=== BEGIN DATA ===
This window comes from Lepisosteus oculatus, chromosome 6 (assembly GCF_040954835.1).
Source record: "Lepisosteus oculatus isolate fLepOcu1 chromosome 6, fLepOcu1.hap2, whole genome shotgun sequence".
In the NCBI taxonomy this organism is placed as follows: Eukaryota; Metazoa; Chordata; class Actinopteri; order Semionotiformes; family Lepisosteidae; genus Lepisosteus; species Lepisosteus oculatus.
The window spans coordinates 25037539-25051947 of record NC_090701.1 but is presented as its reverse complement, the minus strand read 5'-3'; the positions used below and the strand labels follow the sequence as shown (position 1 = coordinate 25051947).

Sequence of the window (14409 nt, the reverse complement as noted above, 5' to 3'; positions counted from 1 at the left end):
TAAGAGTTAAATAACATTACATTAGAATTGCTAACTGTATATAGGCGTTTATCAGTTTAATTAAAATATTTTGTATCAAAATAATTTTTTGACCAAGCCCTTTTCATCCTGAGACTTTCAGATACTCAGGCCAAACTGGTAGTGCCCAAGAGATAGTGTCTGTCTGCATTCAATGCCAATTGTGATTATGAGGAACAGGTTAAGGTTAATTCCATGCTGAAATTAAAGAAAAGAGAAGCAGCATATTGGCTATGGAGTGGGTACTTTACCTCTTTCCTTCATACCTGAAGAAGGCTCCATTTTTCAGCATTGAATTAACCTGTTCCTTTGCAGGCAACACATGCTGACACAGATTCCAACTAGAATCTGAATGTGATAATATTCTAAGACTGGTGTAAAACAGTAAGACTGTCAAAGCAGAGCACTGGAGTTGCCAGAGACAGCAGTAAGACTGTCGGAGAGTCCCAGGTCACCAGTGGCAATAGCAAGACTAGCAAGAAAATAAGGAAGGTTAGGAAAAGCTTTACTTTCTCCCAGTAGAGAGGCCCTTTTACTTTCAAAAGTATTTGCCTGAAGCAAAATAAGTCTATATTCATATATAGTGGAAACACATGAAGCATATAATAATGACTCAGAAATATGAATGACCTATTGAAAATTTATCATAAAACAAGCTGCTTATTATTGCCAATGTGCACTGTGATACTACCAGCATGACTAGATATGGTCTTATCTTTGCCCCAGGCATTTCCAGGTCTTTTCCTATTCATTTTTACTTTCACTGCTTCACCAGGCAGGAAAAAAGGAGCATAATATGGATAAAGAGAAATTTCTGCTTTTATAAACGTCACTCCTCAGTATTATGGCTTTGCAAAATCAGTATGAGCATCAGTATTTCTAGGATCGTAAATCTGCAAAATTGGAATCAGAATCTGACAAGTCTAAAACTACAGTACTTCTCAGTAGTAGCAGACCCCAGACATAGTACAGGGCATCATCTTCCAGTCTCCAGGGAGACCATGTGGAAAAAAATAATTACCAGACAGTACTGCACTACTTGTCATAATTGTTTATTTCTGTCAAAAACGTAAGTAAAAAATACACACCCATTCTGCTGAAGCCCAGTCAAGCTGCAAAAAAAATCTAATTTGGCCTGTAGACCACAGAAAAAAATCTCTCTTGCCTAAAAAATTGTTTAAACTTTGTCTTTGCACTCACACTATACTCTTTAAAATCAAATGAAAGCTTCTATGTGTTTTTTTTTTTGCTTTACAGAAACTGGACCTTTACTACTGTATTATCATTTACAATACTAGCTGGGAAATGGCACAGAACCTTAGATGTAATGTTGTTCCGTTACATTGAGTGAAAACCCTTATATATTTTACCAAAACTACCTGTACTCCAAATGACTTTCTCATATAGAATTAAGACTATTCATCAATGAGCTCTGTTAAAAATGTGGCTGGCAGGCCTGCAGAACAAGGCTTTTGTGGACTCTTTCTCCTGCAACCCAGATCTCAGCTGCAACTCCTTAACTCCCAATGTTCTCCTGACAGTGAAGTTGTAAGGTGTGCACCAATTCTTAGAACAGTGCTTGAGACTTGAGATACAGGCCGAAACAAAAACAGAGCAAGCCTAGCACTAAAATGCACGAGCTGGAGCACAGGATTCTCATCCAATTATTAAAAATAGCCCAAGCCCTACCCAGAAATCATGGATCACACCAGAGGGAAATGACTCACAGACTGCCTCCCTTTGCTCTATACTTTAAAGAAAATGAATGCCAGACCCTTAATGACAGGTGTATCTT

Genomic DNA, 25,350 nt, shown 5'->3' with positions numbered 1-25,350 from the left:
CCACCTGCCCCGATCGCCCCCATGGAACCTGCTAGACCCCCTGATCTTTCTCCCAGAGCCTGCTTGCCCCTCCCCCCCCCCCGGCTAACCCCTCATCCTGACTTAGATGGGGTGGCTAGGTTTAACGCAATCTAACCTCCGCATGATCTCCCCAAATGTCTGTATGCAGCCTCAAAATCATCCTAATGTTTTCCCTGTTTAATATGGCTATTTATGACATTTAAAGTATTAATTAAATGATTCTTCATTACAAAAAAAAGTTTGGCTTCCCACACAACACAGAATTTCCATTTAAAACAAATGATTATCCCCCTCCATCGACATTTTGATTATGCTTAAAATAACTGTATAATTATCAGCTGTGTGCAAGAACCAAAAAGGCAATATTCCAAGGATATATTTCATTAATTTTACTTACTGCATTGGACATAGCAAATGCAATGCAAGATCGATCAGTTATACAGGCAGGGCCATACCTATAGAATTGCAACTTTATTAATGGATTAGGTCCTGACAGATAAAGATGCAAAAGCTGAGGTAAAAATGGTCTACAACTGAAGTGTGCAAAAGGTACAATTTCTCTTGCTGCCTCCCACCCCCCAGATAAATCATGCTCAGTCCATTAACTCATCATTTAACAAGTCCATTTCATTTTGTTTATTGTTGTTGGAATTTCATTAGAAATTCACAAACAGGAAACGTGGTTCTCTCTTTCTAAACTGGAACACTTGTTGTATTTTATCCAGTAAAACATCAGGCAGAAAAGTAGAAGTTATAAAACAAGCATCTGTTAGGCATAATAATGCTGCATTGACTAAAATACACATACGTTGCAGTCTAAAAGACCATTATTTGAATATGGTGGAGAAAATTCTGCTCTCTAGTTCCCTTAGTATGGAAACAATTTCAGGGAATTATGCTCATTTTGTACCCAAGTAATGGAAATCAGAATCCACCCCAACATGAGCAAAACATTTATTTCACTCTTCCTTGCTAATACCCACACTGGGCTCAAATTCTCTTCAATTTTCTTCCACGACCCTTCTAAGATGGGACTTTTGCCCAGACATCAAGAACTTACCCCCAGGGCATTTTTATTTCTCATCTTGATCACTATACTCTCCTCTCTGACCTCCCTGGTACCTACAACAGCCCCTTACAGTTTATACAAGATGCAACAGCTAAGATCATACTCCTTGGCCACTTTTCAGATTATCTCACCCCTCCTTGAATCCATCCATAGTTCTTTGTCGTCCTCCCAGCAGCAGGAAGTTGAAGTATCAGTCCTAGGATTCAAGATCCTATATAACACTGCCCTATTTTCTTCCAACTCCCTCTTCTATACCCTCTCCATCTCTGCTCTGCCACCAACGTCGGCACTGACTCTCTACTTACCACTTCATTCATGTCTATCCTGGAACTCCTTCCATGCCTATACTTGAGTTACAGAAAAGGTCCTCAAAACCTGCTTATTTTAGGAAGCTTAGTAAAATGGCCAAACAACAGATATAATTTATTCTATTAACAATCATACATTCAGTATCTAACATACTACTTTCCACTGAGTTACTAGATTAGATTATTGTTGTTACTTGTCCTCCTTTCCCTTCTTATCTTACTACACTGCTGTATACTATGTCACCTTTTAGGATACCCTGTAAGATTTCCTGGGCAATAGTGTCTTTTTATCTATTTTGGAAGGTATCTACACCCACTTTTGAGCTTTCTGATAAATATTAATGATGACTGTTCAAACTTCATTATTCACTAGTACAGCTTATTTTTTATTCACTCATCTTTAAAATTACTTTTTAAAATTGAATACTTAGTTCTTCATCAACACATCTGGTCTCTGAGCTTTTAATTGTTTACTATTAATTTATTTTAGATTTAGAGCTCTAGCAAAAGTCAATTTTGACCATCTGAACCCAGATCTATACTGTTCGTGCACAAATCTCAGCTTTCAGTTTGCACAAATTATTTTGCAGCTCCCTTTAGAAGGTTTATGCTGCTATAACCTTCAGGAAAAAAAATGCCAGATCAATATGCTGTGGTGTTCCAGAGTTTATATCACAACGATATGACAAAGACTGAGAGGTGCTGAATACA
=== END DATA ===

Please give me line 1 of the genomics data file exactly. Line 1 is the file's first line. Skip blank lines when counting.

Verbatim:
This window comes from Lepisosteus oculatus, chromosome 6 (assembly GCF_040954835.1).